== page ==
4. Controversies Surrounding Scientology:

Scientology has been embroiled in numerous controversies since its inception. Some of the most significant controversies include:

a. Cult Accusations: Critics and former members have accused Scientology of operating as a cult, employing coercive tactics, isolating members from their families, and using psychological manipulation to maintain control.

b. Financial Practices: Scientology's financial structure has drawn criticism for its high fees for auditing sessions and courses, which can amount to significant financial burdens for followers seeking to advance within the organization.

c. Treatment of Critics: Scientology has faced accusations of harassment and legal intimidation against individuals, organizations, and journalists critical of the movement.

d. The Disconnection Policy: Scientology's policy of "disconnection" requires members to cut ties with family and friends who are critical of or not involved in the movement, causing emotional distress and familial rifts.

e. Tax Exemption and Legal Battles: Scientology's pursuit of tax-exempt status in various countries has been a subject of controversy, as some governments have denied or revoked its tax-exempt status due to concerns over its practices and financial transparency.

5. Impact on Followers and Society:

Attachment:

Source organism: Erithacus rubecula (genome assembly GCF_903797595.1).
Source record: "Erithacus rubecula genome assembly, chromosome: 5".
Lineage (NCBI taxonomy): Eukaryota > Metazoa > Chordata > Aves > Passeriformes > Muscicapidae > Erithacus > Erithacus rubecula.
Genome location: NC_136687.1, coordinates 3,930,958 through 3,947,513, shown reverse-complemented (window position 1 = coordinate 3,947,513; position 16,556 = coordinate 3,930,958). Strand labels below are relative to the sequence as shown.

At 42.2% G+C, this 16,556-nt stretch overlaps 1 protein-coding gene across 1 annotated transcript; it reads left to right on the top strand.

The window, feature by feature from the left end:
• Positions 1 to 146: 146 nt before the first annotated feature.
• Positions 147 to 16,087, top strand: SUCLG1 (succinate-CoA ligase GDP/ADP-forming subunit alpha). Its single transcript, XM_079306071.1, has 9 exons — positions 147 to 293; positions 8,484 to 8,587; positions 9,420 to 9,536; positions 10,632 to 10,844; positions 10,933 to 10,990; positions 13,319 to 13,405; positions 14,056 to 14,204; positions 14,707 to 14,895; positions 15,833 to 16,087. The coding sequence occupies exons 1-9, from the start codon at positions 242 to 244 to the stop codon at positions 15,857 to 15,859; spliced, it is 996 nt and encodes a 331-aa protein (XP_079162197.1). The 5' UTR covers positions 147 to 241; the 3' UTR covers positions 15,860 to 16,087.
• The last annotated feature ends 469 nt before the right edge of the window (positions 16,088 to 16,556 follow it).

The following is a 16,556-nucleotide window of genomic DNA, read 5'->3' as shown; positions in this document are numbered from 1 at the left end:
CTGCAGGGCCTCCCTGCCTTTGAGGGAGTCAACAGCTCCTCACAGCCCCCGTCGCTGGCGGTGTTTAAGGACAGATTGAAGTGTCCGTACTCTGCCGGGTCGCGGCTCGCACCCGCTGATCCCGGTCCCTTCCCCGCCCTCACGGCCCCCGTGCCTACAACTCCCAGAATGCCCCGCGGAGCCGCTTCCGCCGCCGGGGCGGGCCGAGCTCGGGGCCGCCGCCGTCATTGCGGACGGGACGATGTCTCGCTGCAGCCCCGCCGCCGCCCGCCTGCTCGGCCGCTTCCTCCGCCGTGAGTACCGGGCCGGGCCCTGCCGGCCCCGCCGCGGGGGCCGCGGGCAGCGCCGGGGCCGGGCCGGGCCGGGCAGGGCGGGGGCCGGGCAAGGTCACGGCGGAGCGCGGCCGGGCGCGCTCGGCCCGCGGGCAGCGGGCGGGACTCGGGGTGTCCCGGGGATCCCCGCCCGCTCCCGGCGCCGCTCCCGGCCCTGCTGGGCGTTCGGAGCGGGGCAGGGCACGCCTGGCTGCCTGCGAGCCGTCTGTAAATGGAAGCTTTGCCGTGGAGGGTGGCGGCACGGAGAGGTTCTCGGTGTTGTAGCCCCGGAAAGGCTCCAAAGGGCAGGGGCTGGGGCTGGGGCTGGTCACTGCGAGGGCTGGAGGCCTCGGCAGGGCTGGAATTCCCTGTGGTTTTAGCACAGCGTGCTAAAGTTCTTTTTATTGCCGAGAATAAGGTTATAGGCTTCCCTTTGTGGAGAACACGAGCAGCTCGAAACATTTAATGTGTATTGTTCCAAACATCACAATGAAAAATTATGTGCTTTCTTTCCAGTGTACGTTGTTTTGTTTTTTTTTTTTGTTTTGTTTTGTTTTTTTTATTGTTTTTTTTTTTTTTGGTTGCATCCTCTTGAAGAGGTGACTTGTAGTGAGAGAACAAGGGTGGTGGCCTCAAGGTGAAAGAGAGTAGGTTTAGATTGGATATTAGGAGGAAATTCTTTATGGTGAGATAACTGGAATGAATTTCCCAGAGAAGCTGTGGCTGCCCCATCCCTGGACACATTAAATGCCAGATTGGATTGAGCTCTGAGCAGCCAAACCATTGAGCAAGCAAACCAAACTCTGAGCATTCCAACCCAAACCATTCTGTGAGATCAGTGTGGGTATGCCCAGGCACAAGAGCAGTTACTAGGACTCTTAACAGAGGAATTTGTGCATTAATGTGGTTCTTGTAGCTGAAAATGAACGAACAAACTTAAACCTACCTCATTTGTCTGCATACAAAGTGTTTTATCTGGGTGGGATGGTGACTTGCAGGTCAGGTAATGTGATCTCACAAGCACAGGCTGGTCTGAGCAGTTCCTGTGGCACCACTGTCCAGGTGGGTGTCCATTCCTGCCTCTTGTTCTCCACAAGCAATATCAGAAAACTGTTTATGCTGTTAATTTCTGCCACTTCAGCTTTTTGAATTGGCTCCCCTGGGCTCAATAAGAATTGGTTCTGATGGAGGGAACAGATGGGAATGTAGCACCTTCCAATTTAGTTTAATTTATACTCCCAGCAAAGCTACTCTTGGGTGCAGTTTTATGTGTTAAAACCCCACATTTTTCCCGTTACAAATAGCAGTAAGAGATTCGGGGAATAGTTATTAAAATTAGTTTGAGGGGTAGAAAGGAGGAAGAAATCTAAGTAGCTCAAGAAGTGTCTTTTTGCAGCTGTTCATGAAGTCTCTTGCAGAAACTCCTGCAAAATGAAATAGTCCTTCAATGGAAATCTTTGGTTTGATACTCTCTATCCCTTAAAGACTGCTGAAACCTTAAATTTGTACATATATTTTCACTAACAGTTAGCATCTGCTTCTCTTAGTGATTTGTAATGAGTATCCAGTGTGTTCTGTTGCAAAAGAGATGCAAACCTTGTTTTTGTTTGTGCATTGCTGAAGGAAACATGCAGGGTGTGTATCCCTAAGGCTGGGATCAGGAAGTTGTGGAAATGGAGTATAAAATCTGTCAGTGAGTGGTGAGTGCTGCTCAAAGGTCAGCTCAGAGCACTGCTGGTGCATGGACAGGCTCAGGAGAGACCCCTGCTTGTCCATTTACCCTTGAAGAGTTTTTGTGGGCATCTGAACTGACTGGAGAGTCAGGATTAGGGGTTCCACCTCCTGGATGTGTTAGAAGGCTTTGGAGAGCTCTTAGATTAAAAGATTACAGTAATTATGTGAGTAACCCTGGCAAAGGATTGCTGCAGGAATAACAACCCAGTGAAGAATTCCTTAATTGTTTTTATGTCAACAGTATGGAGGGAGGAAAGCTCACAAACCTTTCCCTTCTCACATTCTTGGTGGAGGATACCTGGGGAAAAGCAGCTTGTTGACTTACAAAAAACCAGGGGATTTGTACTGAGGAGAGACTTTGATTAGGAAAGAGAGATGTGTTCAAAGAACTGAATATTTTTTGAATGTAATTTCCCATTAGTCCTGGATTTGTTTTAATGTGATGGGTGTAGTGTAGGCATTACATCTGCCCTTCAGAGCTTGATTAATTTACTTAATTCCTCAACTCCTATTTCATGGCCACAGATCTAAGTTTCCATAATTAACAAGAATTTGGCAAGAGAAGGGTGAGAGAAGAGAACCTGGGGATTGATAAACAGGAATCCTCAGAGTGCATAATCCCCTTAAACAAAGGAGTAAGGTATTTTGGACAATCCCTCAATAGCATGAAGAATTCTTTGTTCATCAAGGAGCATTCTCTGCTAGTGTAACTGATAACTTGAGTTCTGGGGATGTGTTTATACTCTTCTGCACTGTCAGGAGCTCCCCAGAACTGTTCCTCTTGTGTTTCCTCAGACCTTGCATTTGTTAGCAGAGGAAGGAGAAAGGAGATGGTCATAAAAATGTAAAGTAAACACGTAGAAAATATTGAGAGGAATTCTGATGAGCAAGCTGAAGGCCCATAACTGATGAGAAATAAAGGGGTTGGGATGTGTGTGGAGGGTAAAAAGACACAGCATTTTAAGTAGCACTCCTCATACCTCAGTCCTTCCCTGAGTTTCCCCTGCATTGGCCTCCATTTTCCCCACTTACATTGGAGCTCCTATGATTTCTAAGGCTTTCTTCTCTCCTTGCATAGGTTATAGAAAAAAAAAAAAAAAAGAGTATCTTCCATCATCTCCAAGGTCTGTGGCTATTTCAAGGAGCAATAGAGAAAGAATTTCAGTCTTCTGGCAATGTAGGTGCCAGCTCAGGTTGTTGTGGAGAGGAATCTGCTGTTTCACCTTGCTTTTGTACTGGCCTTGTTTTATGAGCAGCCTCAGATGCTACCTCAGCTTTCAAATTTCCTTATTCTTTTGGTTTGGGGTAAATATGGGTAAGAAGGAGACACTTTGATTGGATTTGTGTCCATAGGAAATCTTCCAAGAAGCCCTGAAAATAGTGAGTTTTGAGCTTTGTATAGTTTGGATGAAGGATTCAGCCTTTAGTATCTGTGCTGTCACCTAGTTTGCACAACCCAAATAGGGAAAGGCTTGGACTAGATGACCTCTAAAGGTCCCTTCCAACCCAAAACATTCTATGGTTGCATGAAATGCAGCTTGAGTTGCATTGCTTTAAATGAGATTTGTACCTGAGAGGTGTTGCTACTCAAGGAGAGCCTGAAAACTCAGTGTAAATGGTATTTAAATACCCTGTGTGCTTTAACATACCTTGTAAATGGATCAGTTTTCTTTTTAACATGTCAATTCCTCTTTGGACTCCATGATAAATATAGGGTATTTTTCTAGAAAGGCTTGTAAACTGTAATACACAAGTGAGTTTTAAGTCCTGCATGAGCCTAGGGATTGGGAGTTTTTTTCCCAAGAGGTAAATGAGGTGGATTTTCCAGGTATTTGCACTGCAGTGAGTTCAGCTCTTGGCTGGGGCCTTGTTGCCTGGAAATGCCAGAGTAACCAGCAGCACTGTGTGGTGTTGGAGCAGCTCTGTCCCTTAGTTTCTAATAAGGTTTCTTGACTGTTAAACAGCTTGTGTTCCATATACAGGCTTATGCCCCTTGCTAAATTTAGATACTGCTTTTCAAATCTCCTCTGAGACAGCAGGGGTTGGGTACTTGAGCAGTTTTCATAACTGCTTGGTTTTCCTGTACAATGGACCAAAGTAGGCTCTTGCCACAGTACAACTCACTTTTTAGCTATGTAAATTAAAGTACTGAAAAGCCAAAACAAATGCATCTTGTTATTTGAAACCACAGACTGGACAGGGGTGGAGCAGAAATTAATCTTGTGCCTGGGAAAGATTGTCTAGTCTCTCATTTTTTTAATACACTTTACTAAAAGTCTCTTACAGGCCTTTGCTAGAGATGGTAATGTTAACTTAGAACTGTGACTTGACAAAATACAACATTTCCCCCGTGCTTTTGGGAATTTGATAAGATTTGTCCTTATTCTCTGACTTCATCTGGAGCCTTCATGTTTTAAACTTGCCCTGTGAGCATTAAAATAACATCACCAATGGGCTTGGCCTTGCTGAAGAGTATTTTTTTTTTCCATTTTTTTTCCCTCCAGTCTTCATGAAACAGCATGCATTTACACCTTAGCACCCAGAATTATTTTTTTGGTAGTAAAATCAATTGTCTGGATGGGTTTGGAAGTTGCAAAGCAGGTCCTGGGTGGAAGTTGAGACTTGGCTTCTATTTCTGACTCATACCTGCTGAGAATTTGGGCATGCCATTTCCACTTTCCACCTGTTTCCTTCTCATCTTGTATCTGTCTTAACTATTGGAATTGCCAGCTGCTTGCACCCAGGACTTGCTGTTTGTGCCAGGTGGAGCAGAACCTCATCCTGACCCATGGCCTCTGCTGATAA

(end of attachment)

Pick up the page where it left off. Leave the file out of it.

Scientology has attracted a diverse group of followers over the years, including celebrities, artists, and professionals. For some, Scientology offers a sense of purpose, self-improvement, and community. However, others have experienced negative consequences, such as strained relationships with loved ones, financial strain, and emotional distress.

Scientology's impact on society has been multifaceted. It has drawn both admiration and criticism from different quarters. Supporters believe it provides valuable insights into personal development, while critics argue that it is a manipulative and harmful organization.

6. Legal Status and Recognition:

Scientology's status as a religion has been the subject of legal disputes in various countries. While some nations recognize it as a religion and grant it tax-exempt status, others classify it as a commercial enterprise or deny it religious recognition altogether.

7. Recent Developments:

In recent years, Scientology's growth and influence have faced challenges amid growing public scrutiny, legal battles, and high-profile defections of former members. Online platforms and documentaries have shed light on the inner workings of the organization, leading to increased awareness and debate.


Scientology is a controversial religious movement founded by L. Ron Hubbard in the 1950s. Its core beliefs revolve around the concept of thetans, reactive minds, and the pursuit of spiritual enlightenment through auditing. However, the organization has faced criticism and legal challenges, with detractors accusing it of being a cult, employing coercive tactics, and operating as a profit-driven enterprise. Scientology's impact on its followers and society remains a subject of ongoing debate, with supporters praising its self-help aspects and detractors condemning its practices and organizational structure. As the movement continues to evolve, it will likely remain a topic of interest and controversy for years to come.